Corn: Have record prices finally rationed demand?

Recessionary fears abound, and the bull markets in many commodities are unraveling. Corn has been an exception, even among U.S. agricultural products, by exceeding the 2008 highs.

It’s not a mystery. No other commodity has had to deal with sharing a new and growing source of demand: Ethanol. U.S. farmers responded to high prices by planting 92.3 million acres of corn, 4.1 million acres more than in 2010-11, but poor weather compromised their efforts.

The much anticipated September USDA crop report is now behind us, and the supply-side estimates showed mixed results. The USDA slashed the yield estimate from the August estimate by a staggering 4.7 bushels per acre (bpa), to 148.1 2 bpa. A downward revision was in the market, but the estimate was below the average analysts’ guesstimate of 149.086 bpa. The crop estimate fell to 12.497 billion bushels, a scant 50 million bushels larger than the 2010-11 crop, which was planted on much smaller acreage.

On the other hand, the USDA maintained the August estimate for the harvested-to-planted ratio at 91.4%. Analysts were expecting to see the ratio lowered as well and were surprised that it was not. There is talk that once all the data are in, it will be reflected in the October estimate and that the cut could be as large as one million acres. That would bring the ratio down to 90.4%. Aside from the two disastrous crops in 2002-03 and 1993-94, that would be near the low end of the range of the past 20 years. Were that to happen, the crop would be 12.351 billion bushels – actually smaller than last year’s crop!

The demand side of the report, however, mitigated the bullish implications of the shrinking crop. The USDA cut its forecast for all major demand categories from the August estimate. Domestic feed was lowered by 200 million bushels, and ethanol usage and exports were revised downwards by 100 million bushels each. The 400-million-bushel drop in demand was equal roughly to the decrease in the crop estimate. The estimate for ending stocks fell from 5.4% of consumption in August, to 5.2%, the lowest level since 1995-96.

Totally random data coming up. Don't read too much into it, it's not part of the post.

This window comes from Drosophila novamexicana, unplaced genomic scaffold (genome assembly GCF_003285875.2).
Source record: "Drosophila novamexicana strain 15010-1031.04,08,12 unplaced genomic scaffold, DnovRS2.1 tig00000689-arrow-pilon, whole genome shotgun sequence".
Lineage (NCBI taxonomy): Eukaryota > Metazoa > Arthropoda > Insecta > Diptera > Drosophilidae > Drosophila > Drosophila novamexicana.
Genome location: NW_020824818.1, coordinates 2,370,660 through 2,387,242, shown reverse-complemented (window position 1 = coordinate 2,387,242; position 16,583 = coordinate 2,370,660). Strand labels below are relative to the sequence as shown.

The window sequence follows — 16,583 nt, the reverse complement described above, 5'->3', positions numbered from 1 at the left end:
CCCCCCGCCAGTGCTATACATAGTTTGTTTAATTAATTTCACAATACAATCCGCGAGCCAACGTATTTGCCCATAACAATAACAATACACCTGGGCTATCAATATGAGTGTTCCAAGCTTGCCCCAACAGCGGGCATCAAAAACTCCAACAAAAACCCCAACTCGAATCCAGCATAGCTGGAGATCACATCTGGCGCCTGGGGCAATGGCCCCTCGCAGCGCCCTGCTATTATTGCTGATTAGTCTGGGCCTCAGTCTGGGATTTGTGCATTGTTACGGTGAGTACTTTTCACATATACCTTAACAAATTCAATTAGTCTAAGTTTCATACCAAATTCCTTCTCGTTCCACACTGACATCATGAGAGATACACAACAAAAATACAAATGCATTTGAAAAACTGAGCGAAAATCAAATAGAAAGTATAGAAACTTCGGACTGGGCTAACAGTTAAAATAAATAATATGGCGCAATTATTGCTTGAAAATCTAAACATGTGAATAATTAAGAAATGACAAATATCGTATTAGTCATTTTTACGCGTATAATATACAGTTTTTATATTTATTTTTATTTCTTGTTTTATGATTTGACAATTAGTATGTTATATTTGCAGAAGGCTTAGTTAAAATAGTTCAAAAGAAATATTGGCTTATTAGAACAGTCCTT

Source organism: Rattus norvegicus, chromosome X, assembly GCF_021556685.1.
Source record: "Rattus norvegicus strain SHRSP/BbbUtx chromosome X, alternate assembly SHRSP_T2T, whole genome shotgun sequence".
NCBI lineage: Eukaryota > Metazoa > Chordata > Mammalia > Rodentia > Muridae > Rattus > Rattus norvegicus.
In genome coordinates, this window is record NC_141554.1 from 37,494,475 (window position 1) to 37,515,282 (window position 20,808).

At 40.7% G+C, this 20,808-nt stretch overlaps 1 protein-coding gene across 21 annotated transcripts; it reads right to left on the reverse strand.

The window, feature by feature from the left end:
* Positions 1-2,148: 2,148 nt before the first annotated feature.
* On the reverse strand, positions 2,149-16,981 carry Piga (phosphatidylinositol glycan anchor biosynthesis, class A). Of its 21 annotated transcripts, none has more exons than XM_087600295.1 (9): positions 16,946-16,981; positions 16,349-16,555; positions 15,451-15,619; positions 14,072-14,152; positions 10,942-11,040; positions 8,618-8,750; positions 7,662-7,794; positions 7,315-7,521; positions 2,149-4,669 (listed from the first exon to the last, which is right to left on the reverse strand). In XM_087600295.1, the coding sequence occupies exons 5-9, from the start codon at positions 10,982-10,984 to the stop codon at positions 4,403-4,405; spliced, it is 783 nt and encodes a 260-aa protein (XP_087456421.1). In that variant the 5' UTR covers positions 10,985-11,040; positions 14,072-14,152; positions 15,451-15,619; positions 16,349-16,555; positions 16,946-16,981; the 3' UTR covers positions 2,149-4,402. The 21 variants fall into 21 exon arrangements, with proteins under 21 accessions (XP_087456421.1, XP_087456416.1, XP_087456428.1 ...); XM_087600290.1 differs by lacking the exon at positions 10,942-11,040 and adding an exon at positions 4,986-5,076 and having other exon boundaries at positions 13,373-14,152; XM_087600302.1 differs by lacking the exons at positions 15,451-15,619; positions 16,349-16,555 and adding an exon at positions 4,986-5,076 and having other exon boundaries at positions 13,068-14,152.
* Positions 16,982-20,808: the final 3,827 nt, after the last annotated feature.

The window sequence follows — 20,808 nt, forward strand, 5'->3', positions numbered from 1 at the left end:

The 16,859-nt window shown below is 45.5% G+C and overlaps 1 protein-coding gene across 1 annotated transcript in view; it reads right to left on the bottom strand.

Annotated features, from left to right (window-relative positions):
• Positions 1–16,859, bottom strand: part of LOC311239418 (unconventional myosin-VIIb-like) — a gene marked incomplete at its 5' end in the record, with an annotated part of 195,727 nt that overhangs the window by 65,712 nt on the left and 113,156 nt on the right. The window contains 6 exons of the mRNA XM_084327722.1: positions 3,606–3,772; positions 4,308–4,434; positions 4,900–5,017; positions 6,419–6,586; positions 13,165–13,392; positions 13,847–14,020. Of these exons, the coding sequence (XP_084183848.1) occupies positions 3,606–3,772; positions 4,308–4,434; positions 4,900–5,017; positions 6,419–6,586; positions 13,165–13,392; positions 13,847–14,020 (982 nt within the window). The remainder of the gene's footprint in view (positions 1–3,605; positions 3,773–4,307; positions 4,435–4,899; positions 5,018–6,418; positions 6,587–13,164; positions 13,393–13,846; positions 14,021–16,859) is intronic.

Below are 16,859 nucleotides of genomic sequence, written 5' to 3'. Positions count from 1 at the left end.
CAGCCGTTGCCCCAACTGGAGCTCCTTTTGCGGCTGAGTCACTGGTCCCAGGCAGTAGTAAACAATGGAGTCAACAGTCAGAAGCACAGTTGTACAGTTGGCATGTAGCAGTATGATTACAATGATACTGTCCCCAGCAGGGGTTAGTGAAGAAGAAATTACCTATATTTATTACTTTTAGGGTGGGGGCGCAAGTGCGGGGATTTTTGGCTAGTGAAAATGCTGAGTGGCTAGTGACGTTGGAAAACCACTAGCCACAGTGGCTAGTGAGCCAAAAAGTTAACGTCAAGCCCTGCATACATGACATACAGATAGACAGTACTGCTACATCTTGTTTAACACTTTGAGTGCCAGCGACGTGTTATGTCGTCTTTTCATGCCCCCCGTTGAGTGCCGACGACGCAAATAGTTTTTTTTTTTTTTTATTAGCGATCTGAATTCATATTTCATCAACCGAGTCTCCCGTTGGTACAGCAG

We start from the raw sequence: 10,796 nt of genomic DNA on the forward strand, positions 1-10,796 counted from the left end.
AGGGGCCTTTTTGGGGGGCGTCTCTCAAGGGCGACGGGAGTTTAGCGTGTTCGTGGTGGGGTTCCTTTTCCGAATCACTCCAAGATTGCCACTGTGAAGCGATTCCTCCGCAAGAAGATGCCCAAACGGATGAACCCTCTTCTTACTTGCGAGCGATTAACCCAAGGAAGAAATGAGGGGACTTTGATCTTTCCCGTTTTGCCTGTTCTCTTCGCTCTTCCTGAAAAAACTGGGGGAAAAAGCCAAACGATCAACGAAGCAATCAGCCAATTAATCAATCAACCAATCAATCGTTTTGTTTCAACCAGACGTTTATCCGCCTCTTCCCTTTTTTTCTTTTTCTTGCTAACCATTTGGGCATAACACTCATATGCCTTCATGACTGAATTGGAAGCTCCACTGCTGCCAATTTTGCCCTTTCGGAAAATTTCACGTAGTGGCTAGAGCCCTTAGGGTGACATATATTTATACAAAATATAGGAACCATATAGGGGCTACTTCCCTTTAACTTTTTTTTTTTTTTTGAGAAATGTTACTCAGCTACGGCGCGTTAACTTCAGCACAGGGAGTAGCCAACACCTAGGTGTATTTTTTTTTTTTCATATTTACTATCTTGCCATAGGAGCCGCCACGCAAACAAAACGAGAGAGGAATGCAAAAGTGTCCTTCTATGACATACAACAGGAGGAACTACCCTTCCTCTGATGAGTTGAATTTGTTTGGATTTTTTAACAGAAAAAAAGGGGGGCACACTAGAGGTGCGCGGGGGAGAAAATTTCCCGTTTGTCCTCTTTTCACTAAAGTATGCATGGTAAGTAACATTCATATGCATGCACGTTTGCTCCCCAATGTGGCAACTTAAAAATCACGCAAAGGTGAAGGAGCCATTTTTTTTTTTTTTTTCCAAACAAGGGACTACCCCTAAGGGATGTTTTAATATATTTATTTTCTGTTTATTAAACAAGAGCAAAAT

The report was deemed bearish by analysts in the pre-market of the trading session following the report and opened lower. However, reports that dropping temperatures had put crops in some areas at risk of frost rallied the market. December corn closed up 9¢ per bushel.

Despite the overwhelmingly disappointing crop, we have tempered our bullishness.

First, although the bpa yield was lower than expected, it was widely expected to be much worse than the August estimate, and in fact, it was in the middle of the range of expectations. Some guesstimates were as low as 143 bpa. So it was not really news at all and probably was already built into the market. The real surprise in the report was not the supply side, but rather the bearish demand side.

The USDA is forecasting a 10% drop in U.S. exports for 2011-12, but commitments to date are 13.5% behind last year’s pace. It’s very early in the marketing year, but the rationing process may be working, and it’s entirely possible that we won’t see sales pick up at these prices.

Then, the U.S. is still by far the world’s largest corn producer and will be for years to come. But its position of supplier of last resort will not be quite as prominent as it has always been. South American corn-producing nations are expanding their corn acreage. The USDA raised its estimates for Brazilian and Argentinean crops to be harvested early in 2012. The Brazilian crop is forecast at a record 61 million tonnes, up from 57.5 million tonnes in 2010-11, while Argentinean output will increase from 22 million tonnes in 2010-11, to 27.5 million tonnes. Still dwarfed by U.S. production of 317.44 million tonnes, but enough to tip the global balance sheet and add to the pool of supplies available for world trade.

Global ending stocks were revised upwards in the September crop report, to 13.6% of usage, from the August estimate of 13.2%. That’s still near historic lows. But with the outlook for soft global demand, we can see that number inch higher to represent a comfortable global inventory level.

We remain sidelined for now to see how the frost scare will play out. However, once the harvest is well underway, we envision trading this market from the short side. Stay tuned.

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